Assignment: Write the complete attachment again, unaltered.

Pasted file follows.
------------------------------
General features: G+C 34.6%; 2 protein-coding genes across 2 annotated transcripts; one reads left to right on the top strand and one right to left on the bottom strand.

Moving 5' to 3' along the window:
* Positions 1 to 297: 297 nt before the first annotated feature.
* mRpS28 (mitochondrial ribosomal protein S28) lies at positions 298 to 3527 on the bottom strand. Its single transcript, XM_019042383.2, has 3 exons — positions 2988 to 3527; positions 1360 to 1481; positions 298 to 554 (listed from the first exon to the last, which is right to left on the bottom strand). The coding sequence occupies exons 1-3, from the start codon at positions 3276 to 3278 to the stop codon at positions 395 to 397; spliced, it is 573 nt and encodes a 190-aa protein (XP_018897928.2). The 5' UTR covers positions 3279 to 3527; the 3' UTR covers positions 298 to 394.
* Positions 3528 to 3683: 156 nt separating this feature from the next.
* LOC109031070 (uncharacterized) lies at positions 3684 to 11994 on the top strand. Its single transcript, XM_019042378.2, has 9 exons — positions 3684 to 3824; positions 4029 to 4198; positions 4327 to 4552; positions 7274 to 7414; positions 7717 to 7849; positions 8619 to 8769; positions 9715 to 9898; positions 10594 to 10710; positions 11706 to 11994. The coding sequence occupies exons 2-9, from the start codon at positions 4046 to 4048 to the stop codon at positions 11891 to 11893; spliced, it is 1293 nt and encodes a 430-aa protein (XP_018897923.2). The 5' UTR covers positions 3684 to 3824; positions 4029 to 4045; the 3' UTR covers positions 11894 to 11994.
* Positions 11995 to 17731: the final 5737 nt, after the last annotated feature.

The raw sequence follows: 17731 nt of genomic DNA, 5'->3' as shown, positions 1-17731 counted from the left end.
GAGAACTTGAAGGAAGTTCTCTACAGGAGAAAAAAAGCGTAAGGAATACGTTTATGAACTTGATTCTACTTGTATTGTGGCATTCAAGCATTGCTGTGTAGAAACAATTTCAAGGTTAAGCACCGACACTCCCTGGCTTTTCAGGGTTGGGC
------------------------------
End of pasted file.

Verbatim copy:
General features: G+C 34.6%; 2 protein-coding genes across 2 annotated transcripts; one reads left to right on the top strand and one right to left on the bottom strand.

Moving 5' to 3' along the window:
* Positions 1 to 297: 297 nt before the first annotated feature.
* mRpS28 (mitochondrial ribosomal protein S28) lies at positions 298 to 3527 on the bottom strand. Its single transcript, XM_019042383.2, has 3 exons — positions 2988 to 3527; positions 1360 to 1481; positions 298 to 554 (listed from the first exon to the last, which is right to left on the bottom strand). The coding sequence occupies exons 1-3, from the start codon at positions 3276 to 3278 to the stop codon at positions 395 to 397; spliced, it is 573 nt and encodes a 190-aa protein (XP_018897928.2). The 5' UTR covers positions 3279 to 3527; the 3' UTR covers positions 298 to 394.
* Positions 3528 to 3683: 156 nt separating this feature from the next.
* LOC109031070 (uncharacterized) lies at positions 3684 to 11994 on the top strand. Its single transcript, XM_019042378.2, has 9 exons — positions 3684 to 3824; positions 4029 to 4198; positions 4327 to 4552; positions 7274 to 7414; positions 7717 to 7849; positions 8619 to 8769; positions 9715 to 9898; positions 10594 to 10710; positions 11706 to 11994. The coding sequence occupies exons 2-9, from the start codon at positions 4046 to 4048 to the stop codon at positions 11891 to 11893; spliced, it is 1293 nt and encodes a 430-aa protein (XP_018897923.2). The 5' UTR covers positions 3684 to 3824; positions 4029 to 4045; the 3' UTR covers positions 11894 to 11994.
* Positions 11995 to 17731: the final 5737 nt, after the last annotated feature.

The raw sequence follows: 17731 nt of genomic DNA, 5'->3' as shown, positions 1-17731 counted from the left end.
GAGAACTTGAAGGAAGTTCTCTACAGGAGAAAAAAAGCGTAAGGAATACGTTTATGAACTTGATTCTACTTGTATTGTGGCATTCAAGCATTGCTGTGTAGAAACAATTTCAAGGTTAAGCACCGACACTCCCTGGCTTTTCAGGGTTGGGC